A PHOTOGRAPHER and artist has overcome his disabilities to help others.

John Hardwick was born with shortened limbs as a result of his mother being given the controversial drug thalidomide to treat her morning sickness.

John, 55, from Brighton, used to work as a postal room supervisor at a bank in London before taking early retirement.

He now focuses on expressing his artistic talents through photography and painting and is inspired by locations in East Sussex.

Mr Hardwick, who uses a mobility scooter, regularly travels the full length of Brighton seafront to seek out new content for his artwork.

His distinctive scooter resembles a Harley-Davidson motorbike instead of the more common design, making him easy to spot when out and about.

John attends numerous festivals in the city, including Pride and Disability Pride.

He is keen on motorbikes but handling a heavy motor trike would be too difficult for him.

He says his Supersport scooter is the next best thing.

He said: “He said: “When I meet up with bikers on the seafront all the riders are amazed to discover my Supersport is actually a scooter.

“It is perfect for me as parking is a nightmare in Brighton.

“It’s light to steer and avoiding hazards on the pavement such as big bins and tree stumps is no problem.

“I cruise up and down the seafront and driving over soft wet grass at festivals is a doddle.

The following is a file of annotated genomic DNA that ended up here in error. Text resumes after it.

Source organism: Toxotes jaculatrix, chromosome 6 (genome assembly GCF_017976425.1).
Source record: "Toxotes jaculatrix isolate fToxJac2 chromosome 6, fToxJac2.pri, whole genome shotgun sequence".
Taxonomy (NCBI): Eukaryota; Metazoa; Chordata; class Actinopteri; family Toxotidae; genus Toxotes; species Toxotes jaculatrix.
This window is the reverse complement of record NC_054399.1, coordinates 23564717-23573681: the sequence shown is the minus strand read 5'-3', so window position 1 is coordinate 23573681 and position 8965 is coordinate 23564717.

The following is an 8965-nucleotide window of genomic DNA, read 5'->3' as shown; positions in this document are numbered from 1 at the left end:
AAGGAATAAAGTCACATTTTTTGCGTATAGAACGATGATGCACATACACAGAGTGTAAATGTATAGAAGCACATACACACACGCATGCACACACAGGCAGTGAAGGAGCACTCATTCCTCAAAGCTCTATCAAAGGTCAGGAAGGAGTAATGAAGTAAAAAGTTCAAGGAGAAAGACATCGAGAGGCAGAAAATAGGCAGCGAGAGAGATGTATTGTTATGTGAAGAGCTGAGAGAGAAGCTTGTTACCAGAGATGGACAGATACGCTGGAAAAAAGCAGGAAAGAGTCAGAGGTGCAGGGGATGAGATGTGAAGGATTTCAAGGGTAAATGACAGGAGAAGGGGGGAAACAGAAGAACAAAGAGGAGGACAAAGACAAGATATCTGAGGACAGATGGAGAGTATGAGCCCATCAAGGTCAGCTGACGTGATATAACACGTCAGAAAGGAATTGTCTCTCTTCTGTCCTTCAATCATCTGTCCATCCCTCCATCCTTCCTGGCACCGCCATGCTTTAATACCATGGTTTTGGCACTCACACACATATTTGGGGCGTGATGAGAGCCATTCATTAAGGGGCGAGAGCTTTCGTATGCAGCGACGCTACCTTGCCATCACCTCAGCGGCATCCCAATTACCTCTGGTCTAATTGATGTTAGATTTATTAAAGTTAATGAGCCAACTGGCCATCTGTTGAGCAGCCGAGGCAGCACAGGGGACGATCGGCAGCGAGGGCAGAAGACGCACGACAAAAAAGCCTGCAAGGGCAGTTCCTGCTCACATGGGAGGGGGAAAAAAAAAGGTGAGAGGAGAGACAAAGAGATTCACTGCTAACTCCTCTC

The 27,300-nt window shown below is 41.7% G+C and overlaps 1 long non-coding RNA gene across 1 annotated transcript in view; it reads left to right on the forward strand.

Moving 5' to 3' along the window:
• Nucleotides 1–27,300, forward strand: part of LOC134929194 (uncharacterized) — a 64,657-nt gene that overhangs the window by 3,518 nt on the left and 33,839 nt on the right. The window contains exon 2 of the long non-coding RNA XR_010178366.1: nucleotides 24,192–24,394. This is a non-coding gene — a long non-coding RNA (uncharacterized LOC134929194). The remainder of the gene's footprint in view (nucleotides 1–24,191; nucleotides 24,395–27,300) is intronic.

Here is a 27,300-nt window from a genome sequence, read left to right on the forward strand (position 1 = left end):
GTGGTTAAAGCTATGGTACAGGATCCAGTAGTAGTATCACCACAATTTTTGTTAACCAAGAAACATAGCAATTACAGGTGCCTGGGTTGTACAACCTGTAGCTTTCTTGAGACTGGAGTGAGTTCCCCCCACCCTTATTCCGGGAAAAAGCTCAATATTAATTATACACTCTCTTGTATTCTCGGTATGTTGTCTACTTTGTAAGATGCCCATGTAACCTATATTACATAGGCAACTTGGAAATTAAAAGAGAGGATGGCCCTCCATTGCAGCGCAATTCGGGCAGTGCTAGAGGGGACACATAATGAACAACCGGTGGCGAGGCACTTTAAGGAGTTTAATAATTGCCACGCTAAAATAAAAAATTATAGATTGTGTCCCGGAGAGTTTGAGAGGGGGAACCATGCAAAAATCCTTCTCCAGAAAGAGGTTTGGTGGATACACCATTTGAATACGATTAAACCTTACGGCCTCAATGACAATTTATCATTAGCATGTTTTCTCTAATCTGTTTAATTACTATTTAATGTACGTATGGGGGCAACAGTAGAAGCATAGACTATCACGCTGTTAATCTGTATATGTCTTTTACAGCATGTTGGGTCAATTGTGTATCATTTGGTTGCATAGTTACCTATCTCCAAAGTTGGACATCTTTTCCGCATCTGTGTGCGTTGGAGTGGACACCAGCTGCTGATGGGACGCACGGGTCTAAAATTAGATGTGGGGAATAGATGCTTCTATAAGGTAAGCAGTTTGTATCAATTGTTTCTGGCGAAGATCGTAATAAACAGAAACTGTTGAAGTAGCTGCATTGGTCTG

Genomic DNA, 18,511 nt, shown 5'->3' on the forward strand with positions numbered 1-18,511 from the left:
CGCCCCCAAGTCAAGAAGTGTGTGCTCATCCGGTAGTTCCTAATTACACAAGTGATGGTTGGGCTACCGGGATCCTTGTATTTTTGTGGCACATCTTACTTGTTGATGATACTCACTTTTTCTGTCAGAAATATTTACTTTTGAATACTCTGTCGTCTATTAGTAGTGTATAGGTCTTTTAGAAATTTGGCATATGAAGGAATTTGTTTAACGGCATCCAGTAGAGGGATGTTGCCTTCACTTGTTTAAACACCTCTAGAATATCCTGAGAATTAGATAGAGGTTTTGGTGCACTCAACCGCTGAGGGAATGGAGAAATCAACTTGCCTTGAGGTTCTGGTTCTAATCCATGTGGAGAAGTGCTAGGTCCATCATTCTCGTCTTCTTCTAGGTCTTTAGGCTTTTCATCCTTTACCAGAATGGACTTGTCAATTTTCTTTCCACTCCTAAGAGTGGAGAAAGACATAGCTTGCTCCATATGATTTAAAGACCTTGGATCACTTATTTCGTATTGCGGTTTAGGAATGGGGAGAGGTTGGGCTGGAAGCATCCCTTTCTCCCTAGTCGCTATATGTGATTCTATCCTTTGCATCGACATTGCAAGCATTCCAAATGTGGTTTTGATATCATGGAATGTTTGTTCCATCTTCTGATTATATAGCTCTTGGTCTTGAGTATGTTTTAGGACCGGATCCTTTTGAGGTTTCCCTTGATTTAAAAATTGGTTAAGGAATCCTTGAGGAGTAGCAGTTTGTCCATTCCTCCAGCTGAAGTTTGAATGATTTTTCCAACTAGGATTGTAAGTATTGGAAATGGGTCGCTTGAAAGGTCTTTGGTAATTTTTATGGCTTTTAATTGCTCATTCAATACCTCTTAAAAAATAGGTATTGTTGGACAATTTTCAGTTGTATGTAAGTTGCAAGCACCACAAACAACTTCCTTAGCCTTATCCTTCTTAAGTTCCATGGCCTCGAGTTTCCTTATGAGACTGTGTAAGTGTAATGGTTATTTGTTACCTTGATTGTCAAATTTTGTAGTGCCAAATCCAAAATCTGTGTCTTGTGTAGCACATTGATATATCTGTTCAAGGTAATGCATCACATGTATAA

“It also lets me get out and find inspiration.

“I’ve had addiction problems in the past and my scooter keeps me away from returning to my old ways.

“It keeps my mind off drinking and ensures I don’t get lonely or bored.”

John is a regular volunteer for a local charity which supports people affected by stroke and aphasia, a communication disorder, and helps with fundraising stalls and events.

He is an advocate of sensible driving and safety for all.

He also believes all scooter owners should stick to the Highway Code.

He said: “Even though my Supersport can do eight miles an hour, I always stick to four on the pavement.

“Safe driving is so important.

“You must always be aware of what’s around you, especially people walking and looking at their phones.

“I have high visibility smiley face stickers on my scooter and I am keen to get other scooter users together so we can share safe driving advice.

“I did speak to the BBC One Show a while ago about it.

“I am also trying to arrange a convoy down Brighton seafront to raise awareness about road safety.”